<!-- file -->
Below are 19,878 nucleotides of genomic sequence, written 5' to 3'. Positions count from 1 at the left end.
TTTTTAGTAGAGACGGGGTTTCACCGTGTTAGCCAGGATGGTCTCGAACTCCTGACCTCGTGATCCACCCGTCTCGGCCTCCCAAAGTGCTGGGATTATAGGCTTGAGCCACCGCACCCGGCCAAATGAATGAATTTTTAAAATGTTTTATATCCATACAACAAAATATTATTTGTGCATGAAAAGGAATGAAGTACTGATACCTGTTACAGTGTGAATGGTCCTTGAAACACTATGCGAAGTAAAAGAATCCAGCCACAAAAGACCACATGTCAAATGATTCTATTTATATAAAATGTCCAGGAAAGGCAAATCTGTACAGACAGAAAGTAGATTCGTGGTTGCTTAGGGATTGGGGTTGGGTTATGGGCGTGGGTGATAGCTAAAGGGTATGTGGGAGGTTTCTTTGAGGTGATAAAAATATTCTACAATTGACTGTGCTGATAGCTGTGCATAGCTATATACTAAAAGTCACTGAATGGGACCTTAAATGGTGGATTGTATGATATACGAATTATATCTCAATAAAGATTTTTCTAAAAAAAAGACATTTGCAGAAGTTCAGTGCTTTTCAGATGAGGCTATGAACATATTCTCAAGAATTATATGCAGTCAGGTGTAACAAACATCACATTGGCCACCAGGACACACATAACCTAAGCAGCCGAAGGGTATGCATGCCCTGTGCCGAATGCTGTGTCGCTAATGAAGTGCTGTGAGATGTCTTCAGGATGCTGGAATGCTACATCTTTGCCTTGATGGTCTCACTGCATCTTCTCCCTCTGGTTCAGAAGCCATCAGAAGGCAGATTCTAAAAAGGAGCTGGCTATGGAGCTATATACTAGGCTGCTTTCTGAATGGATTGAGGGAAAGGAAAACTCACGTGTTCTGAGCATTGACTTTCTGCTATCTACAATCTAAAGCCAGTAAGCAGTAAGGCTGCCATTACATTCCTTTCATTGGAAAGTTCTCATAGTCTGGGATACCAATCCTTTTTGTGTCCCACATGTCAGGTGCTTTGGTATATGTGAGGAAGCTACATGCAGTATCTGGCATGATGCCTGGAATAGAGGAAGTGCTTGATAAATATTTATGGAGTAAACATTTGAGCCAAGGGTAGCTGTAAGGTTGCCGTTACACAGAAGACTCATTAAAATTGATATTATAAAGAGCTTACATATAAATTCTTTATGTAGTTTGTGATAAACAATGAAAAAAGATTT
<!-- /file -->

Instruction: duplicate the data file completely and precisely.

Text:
Below are 19,878 nucleotides of genomic sequence, written 5' to 3'. Positions count from 1 at the left end.
TTTTTAGTAGAGACGGGGTTTCACCGTGTTAGCCAGGATGGTCTCGAACTCCTGACCTCGTGATCCACCCGTCTCGGCCTCCCAAAGTGCTGGGATTATAGGCTTGAGCCACCGCACCCGGCCAAATGAATGAATTTTTAAAATGTTTTATATCCATACAACAAAATATTATTTGTGCATGAAAAGGAATGAAGTACTGATACCTGTTACAGTGTGAATGGTCCTTGAAACACTATGCGAAGTAAAAGAATCCAGCCACAAAAGACCACATGTCAAATGATTCTATTTATATAAAATGTCCAGGAAAGGCAAATCTGTACAGACAGAAAGTAGATTCGTGGTTGCTTAGGGATTGGGGTTGGGTTATGGGCGTGGGTGATAGCTAAAGGGTATGTGGGAGGTTTCTTTGAGGTGATAAAAATATTCTACAATTGACTGTGCTGATAGCTGTGCATAGCTATATACTAAAAGTCACTGAATGGGACCTTAAATGGTGGATTGTATGATATACGAATTATATCTCAATAAAGATTTTTCTAAAAAAAAGACATTTGCAGAAGTTCAGTGCTTTTCAGATGAGGCTATGAACATATTCTCAAGAATTATATGCAGTCAGGTGTAACAAACATCACATTGGCCACCAGGACACACATAACCTAAGCAGCCGAAGGGTATGCATGCCCTGTGCCGAATGCTGTGTCGCTAATGAAGTGCTGTGAGATGTCTTCAGGATGCTGGAATGCTACATCTTTGCCTTGATGGTCTCACTGCATCTTCTCCCTCTGGTTCAGAAGCCATCAGAAGGCAGATTCTAAAAAGGAGCTGGCTATGGAGCTATATACTAGGCTGCTTTCTGAATGGATTGAGGGAAAGGAAAACTCACGTGTTCTGAGCATTGACTTTCTGCTATCTACAATCTAAAGCCAGTAAGCAGTAAGGCTGCCATTACATTCCTTTCATTGGAAAGTTCTCATAGTCTGGGATACCAATCCTTTTTGTGTCCCACATGTCAGGTGCTTTGGTATATGTGAGGAAGCTACATGCAGTATCTGGCATGATGCCTGGAATAGAGGAAGTGCTTGATAAATATTTATGGAGTAAACATTTGAGCCAAGGGTAGCTGTAAGGTTGCCGTTACACAGAAGACTCATTAAAATTGATATTATAAAGAGCTTACATATAAATTCTTTATGTAGTTTGTGATAAACAATGAAAAAAGATTT